The only downside to this system was due to its disposable nature, the LED was desired to discharge its melted internals out both ends to help blast the heat build up away from the firer. To this end the weapon was designed to vent its melted parts through non-melted parts to held blunt the blow but it also had to be vented out both ends to keep the weapons from being thrown off target do to the reconciles nature of laser weapons though to keep the discharge from interfering with the beam, its vented around and slightly off angle from the lens.

This discharge also meant that once it was fired the attacked ship, along with any other in the area, would know the exact location of the firer. This would do little for the target ship but it would also greatly reduce the life expectancy of the firer. To counter this, the DEL was also designed to be fitted to remote operated, disposable, underwater drones that would let the special forces team stand off from a safe distance and then guide in the drone to the target giving them time they needed to get away after the target was taken out. In this mode the weapon has ST 12M.

A single LED costs $9,800. Fore and backblast: 2d+1 cr.

GUNNER (BEAMS) (DX-4, or other Gunner-4)
TL   Weapon            Damage                 Acc        Range        Weight   ROF   Shot    ST     Bulk   Rcl   Cost           LC  Notes 
10   DECDOW-L     7d×4(3) pi++ inc    15 +4    650/2,000   24/15B  1        1[10]    9†    -7          1      $16,400/$45 1     [1]
[1]Hazardous fore and backblast (see entry).

4 comments:

  1. Thank You for another informative post.

    I do have a couple of questions.

    Firstly: When firing large lasers underwater, is the heating of the water by the beam being attenuated likely to become a hazard, or would this only show up if you're doing something stupid like firing ship-mounted lasers in a swimming pool?

    Secondly: You seem to have done a deeper dive into laser weapon physics, so are there other aspects of either how GURPS handles laser weapons, or the design system specifically that you think could be done better, or did you get all of them with the rules changes above?

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    Replies
    1. Thanks! I try my best.

      For your question, yes the energy absorbed would start to heat up the water. If there is enough energy, it will cause a steam explosion. Now for most handheld lasers, there would be some violent bubbling of the water around the beam at most.

      Just to give you an example, it takes about 4.2kJ to heat a kilogram of water 1°C. Assuming the water starts out at ~20°C, it would talk almost 340kJ to reach the boiling point. It would then a staggering 2.3 megajoule to push that kilogram of water passed its point of vaporization so it would actually boil! A 5d laser only has ~16kj of energy in its beam, even a 20d laser wouldn't even get close to boiling a kilo of water!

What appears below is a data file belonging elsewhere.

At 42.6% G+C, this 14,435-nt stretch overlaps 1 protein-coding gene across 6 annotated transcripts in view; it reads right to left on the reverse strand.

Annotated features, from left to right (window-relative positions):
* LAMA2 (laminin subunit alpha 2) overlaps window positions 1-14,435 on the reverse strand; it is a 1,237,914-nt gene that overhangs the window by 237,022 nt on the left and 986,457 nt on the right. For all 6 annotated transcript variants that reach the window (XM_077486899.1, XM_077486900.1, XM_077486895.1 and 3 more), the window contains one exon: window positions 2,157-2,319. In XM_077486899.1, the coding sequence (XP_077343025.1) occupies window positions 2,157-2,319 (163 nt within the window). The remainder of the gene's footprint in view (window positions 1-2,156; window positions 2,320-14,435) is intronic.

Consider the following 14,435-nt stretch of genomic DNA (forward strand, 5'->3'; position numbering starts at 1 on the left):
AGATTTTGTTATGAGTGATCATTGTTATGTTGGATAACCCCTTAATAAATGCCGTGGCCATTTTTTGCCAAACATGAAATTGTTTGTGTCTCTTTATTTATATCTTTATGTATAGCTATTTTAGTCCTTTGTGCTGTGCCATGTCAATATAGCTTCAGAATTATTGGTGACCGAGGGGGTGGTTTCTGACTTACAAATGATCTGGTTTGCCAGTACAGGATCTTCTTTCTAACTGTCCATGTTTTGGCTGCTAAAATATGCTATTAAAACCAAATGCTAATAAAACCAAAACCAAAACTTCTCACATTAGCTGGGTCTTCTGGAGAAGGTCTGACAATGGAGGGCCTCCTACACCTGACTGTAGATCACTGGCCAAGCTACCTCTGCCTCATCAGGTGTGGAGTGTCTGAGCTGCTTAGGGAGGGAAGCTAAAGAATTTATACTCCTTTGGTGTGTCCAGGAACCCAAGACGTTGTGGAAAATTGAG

For your second question, GURPS handles energy weapons with far more realism then I have ever seen in anyother major published RPG system. That being said, it's not perfect. However thankfully forum regular Dr. Luke Campbell builds lasers for his day job and has taken a crack at stating up a more realistic system for both lasers and particle beams (he even recently helped out with an episode of a youtube program called Because Science where his laser wizardry was used to explain how star wars blasters work) http://panoptesv.com/RPGs/Equipment/Weapons/BeamWeapons.php?HR=1

      However, around the time I started my blog, Luke, Anthony, David and myself got into a talk about energy weapons and if I remember correctly he was going to incorporate some of that stuff into in to the GURPS Armory book which, yes is still being worked on. It's just even lower on the pecking order then even the VDS and with the Kickstarter and with Kromms personal life issues hitting hard right now... these books are still a long way off sadly.

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    2. I thought that might be the case. So only worry about if somebody is using a lot of lasers in a situation where the water can't circulate easily ... aka, the example I gave of 'ship-scale lasers in a swimming pool' ... and to be honest, steam explosions from that will probably be the least of everyone's problems.

      GURPS Armory ... that would be a fun book. I want VDS so very much, but I'm thinking that will show up when it shows up. In the meantime I've been playing with the 3rd ed version to get my fix. :)

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    3. Honestly I've got enough of my own personal design systems to hold myself over.On the other hand I would give just about anything just to get eight minutes to look over the Armory manuscript since there are still some factors of how GURPS handles regular and EM guns that I'm still in the dark about.